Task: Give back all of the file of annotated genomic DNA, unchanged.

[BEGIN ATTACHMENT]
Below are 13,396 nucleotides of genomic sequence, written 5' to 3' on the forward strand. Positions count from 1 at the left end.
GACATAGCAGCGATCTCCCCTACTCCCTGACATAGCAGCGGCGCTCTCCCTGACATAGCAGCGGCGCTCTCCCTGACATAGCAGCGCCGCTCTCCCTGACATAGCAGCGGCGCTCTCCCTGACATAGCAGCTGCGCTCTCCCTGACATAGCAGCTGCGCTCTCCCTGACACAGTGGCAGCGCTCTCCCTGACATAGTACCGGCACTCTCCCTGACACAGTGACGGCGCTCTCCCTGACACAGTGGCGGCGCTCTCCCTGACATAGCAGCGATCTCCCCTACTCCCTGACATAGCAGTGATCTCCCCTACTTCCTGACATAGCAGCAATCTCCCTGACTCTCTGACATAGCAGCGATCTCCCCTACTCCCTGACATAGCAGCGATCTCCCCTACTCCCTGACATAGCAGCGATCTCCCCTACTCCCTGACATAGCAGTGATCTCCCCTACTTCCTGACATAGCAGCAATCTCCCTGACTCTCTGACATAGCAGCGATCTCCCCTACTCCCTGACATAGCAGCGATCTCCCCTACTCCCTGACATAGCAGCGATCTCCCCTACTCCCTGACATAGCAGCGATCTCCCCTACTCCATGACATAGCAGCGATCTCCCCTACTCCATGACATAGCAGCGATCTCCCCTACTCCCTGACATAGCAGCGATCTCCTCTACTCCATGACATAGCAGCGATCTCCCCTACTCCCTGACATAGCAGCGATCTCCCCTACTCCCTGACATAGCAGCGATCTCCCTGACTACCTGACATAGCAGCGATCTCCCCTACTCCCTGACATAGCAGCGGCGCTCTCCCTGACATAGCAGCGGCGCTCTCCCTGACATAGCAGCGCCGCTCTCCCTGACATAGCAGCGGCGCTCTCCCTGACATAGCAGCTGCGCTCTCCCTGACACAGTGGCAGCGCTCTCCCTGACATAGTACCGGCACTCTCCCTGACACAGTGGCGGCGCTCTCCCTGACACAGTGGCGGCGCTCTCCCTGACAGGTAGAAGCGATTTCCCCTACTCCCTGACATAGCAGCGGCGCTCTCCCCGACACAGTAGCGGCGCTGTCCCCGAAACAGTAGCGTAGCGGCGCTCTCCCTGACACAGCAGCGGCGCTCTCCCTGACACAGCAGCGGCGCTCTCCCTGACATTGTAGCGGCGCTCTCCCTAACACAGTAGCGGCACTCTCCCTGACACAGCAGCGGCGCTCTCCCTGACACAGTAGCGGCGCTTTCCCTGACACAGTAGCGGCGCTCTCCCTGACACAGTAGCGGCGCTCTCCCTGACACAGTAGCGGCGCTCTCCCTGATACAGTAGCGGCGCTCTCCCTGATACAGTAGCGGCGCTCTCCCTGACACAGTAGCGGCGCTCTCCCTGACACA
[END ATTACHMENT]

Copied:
Below are 13,396 nucleotides of genomic sequence, written 5' to 3' on the forward strand. Positions count from 1 at the left end.
GACATAGCAGCGATCTCCCCTACTCCCTGACATAGCAGCGGCGCTCTCCCTGACATAGCAGCGGCGCTCTCCCTGACATAGCAGCGCCGCTCTCCCTGACATAGCAGCGGCGCTCTCCCTGACATAGCAGCTGCGCTCTCCCTGACATAGCAGCTGCGCTCTCCCTGACACAGTGGCAGCGCTCTCCCTGACATAGTACCGGCACTCTCCCTGACACAGTGACGGCGCTCTCCCTGACACAGTGGCGGCGCTCTCCCTGACATAGCAGCGATCTCCCCTACTCCCTGACATAGCAGTGATCTCCCCTACTTCCTGACATAGCAGCAATCTCCCTGACTCTCTGACATAGCAGCGATCTCCCCTACTCCCTGACATAGCAGCGATCTCCCCTACTCCCTGACATAGCAGCGATCTCCCCTACTCCCTGACATAGCAGTGATCTCCCCTACTTCCTGACATAGCAGCAATCTCCCTGACTCTCTGACATAGCAGCGATCTCCCCTACTCCCTGACATAGCAGCGATCTCCCCTACTCCCTGACATAGCAGCGATCTCCCCTACTCCCTGACATAGCAGCGATCTCCCCTACTCCATGACATAGCAGCGATCTCCCCTACTCCATGACATAGCAGCGATCTCCCCTACTCCCTGACATAGCAGCGATCTCCTCTACTCCATGACATAGCAGCGATCTCCCCTACTCCCTGACATAGCAGCGATCTCCCCTACTCCCTGACATAGCAGCGATCTCCCTGACTACCTGACATAGCAGCGATCTCCCCTACTCCCTGACATAGCAGCGGCGCTCTCCCTGACATAGCAGCGGCGCTCTCCCTGACATAGCAGCGCCGCTCTCCCTGACATAGCAGCGGCGCTCTCCCTGACATAGCAGCTGCGCTCTCCCTGACACAGTGGCAGCGCTCTCCCTGACATAGTACCGGCACTCTCCCTGACACAGTGGCGGCGCTCTCCCTGACACAGTGGCGGCGCTCTCCCTGACAGGTAGAAGCGATTTCCCCTACTCCCTGACATAGCAGCGGCGCTCTCCCCGACACAGTAGCGGCGCTGTCCCCGAAACAGTAGCGTAGCGGCGCTCTCCCTGACACAGCAGCGGCGCTCTCCCTGACACAGCAGCGGCGCTCTCCCTGACATTGTAGCGGCGCTCTCCCTAACACAGTAGCGGCACTCTCCCTGACACAGCAGCGGCGCTCTCCCTGACACAGTAGCGGCGCTTTCCCTGACACAGTAGCGGCGCTCTCCCTGACACAGTAGCGGCGCTCTCCCTGACACAGTAGCGGCGCTCTCCCTGATACAGTAGCGGCGCTCTCCCTGATACAGTAGCGGCGCTCTCCCTGACACAGTAGCGGCGCTCTCCCTGACACA